Notes from the Farm
The deer is still in the field with the cows and then explores the rest of the farm once we have gone inside. Last night Bambi was wandering right outside our bedroom window.
Three nights ago a flock of Sandhill cranes flew over the fields, taking a test flight for their impending migration. Canada geese are flocking, as are the abundant sparrows and resident California quail. The corn stalks are papery and brown and elicit saliva from our cows. Every autumn they get to clear the corn field, munching until the stalks are little stobs in the ground. All of these transitions of the season! Alas this is the final week of veggie feast. We have had an abundant and successful season and we hope you have enjoyed the bounty. Thank you for supporting us and supporting local.
This Week’s Veggie Feast
Last week of Veggie Feast!!
Radishes, sunshine winter squash, spicy mustard greens plus lots of new varieties!
New This Week
Brussels sprouts are a member of the brassica family along with cabbage, broccoli, and cauliflower. They grow on a long, thick stalk, the little cabbage-like buds attaching right above each leaf node. Pop off the sprouts and store in a container/bag in the fridge. Brussels can store for weeks, but eventually the outer leaves turn yellow. It’s a pain to pick the yellow bits off (but can be done!) so try to use them while they are still fresh. Great steamed or roasted.
Celery Root is just what it sounds like, the root of a celery plant. This variety is grown for its root, and unlike celery you buy in the grocery store it doesn’t taste like water. In fact it has quite a distinct, strong flavor. The stalk and leaves can be used to flavor soups and casseroles. The stalk is quite stringy, so use it as a flavoring agent, not as a tender morsel. The leaves dry nicely for future usage. Here are some note on using the stalk from our website.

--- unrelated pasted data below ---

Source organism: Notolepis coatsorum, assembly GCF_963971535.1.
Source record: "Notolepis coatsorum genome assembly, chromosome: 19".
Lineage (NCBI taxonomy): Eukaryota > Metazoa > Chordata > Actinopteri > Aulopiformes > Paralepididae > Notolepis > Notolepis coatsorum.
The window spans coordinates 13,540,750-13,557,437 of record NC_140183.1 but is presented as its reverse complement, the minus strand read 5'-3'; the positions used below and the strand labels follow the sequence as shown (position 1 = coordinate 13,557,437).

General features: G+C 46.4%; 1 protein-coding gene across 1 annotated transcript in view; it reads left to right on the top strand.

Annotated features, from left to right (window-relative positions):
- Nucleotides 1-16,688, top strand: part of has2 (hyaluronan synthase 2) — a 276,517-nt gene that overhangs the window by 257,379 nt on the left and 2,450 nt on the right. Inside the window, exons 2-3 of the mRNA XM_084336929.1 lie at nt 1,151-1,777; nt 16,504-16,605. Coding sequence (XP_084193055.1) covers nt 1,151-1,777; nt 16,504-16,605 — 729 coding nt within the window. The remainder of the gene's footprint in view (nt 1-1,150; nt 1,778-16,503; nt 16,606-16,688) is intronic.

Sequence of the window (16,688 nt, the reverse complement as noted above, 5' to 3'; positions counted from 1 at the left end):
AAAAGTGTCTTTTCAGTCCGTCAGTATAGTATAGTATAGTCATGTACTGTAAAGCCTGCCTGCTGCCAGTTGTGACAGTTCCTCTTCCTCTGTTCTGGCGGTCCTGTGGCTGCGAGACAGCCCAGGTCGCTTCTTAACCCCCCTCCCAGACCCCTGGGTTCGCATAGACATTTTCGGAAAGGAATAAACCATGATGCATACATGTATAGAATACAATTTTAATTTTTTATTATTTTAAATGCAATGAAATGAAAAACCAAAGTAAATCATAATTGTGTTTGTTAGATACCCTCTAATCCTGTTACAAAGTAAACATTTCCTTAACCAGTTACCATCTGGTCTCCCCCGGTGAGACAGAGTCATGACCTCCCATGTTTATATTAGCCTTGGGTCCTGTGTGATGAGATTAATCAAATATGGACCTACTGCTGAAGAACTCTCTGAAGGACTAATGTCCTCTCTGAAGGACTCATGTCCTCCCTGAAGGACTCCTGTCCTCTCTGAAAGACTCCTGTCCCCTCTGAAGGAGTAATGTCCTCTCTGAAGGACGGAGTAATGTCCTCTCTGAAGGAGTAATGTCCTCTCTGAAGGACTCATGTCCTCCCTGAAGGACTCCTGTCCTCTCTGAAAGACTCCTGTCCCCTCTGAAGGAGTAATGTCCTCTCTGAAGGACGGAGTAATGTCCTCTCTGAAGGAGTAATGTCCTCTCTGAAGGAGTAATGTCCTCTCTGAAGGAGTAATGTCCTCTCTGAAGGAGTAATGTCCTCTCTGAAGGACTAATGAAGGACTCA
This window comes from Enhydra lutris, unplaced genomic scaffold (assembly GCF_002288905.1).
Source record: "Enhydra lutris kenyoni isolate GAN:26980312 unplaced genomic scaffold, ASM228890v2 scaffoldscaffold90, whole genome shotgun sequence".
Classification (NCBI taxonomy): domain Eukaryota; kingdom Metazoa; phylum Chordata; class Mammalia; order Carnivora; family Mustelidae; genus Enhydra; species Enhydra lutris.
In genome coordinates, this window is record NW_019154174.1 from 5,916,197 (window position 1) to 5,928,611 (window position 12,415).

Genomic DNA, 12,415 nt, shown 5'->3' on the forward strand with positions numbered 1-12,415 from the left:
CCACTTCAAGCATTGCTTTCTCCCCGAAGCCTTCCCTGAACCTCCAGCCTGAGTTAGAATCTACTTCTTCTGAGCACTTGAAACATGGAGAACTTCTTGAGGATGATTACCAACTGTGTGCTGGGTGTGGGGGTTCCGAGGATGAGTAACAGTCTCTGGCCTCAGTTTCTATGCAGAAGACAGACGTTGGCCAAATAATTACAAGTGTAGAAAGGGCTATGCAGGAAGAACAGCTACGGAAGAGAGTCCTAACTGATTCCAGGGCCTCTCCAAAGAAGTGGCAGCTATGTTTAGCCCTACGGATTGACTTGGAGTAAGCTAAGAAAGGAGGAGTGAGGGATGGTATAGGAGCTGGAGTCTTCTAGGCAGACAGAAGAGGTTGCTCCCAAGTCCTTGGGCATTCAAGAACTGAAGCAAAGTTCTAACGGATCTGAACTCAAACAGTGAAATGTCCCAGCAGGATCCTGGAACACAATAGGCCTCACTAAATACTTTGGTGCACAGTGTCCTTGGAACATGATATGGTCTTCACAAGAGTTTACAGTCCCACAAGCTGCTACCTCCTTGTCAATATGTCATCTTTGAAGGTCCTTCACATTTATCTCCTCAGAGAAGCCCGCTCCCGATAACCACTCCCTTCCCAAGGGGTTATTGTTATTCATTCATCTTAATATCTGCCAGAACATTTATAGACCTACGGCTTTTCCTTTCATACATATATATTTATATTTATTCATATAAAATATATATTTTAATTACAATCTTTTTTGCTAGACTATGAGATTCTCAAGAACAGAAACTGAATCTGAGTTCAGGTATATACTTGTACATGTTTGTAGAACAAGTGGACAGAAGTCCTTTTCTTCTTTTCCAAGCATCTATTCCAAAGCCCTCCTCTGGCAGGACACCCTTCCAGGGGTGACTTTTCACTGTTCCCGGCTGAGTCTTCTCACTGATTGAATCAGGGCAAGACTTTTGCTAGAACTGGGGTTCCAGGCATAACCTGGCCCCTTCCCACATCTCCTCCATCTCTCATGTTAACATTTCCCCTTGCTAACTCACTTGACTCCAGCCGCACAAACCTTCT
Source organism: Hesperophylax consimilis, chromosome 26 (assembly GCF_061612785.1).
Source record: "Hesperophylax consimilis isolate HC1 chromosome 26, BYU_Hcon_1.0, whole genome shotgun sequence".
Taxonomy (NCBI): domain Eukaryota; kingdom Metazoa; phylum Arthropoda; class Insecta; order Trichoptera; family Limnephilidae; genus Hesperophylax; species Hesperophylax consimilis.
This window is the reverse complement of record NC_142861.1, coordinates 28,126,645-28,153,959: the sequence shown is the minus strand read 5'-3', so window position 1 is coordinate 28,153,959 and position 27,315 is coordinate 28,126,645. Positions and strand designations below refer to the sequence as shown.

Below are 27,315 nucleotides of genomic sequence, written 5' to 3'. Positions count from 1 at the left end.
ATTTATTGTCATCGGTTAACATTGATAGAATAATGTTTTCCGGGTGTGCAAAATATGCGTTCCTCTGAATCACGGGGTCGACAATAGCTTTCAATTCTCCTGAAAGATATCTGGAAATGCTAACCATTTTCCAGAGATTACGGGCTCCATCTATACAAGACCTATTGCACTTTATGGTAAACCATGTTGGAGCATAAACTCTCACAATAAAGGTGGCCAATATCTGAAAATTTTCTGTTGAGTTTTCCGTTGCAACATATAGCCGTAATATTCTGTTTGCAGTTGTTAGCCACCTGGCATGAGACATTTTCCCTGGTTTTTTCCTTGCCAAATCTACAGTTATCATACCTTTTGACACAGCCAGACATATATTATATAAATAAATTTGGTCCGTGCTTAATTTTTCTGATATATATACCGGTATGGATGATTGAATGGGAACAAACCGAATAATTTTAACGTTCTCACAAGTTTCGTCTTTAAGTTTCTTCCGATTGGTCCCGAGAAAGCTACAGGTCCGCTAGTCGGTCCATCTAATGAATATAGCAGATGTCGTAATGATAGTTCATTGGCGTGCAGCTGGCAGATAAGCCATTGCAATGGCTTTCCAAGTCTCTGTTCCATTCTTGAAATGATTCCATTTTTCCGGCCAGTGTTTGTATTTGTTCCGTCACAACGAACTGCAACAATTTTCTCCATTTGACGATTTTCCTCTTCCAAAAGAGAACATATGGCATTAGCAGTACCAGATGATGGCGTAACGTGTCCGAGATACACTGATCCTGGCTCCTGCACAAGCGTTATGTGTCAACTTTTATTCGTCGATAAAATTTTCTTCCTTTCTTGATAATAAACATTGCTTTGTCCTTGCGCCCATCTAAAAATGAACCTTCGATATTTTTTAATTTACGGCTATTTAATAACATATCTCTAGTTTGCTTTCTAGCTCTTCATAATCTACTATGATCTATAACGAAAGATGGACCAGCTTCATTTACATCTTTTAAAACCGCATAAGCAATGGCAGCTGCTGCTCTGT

the familiar celery ribs.
Celeriac can be eaten both cooked and grated raw for salads. For cooking purposes, this root vegetable takes well to soups, purees, and gratins. The root needs to be scrubbed well and peeled. To peel the root, cut the top and bottom ends off to create a stable surface and then using your knife, cut away the peel in a downward motion. If you have a heavy-duty peeler, you can try using that if the root is not to knobby. Cut pieces turn brown quickly, so place cut pieces in a bowl of water acidulated with lemon juice or vinegar. If you prefer to use the entire vegetable, any pairings from peeling can be put in a vegetable stock. Take time to remove and save the green ribs before storing, which can be added to stocks or soups.
The root will store for several weeks in a plastic bag in your refrigerator. Celeriac goes well with butter, cream, walnuts, hazelnuts, Gruyère cheese, parsley, mustard, potatoes, apples, mushrooms, and wild rice.
These red and yellow onions are not quite cured for storage. They need to dry out a bit longer. Simply place them in a cupboard or pantry for 2-3 weeks until the tops are completely dry, clip the tops and voila, you have storage onions. Of course you can also use them up right away if you an onion lover like we are.
Carnival Squash is a type of delicata winter squash. The flesh is a light yellow and has a delicate flavor. The outside, as you can see is a festivity in and of itself, hence the name. Carnivals will store well thru Thanksgiving and possibly into the New Year.
Creamy Squash and Celery Root Soup
1 carnival squash, peeled and cut into chunks
1 celery root, peeled and cut into chunks
1 – 2 green apples, peeled, cored and cut into chunks
3 carrots, chopped into thin coins
2 onions or leeks (or both!), chopped coarsely
2 cups veggie stock – optional
cream – optional and to taste
salt and pepper
homemade croutons – optional
dill or chives – optional
Saute the onions or leeks in a large soup pot with some olive oil. Add the carnival squash, celery root, carrots, apples and veggie stock to the pot. Add enough water to cover the veggies by an inch. Boil this mixture until all the veggies are very, very soft. Blend all of it with an immersion blender or in a regular blender in batches until super smooth. Add the cream and stir to combine, if using. Season with salt and pepper. After the soup is served in the bowls, top with a few homemade croutons and some bright herbs, such as dill or chives.
Source: Adapted from Full Belly Farm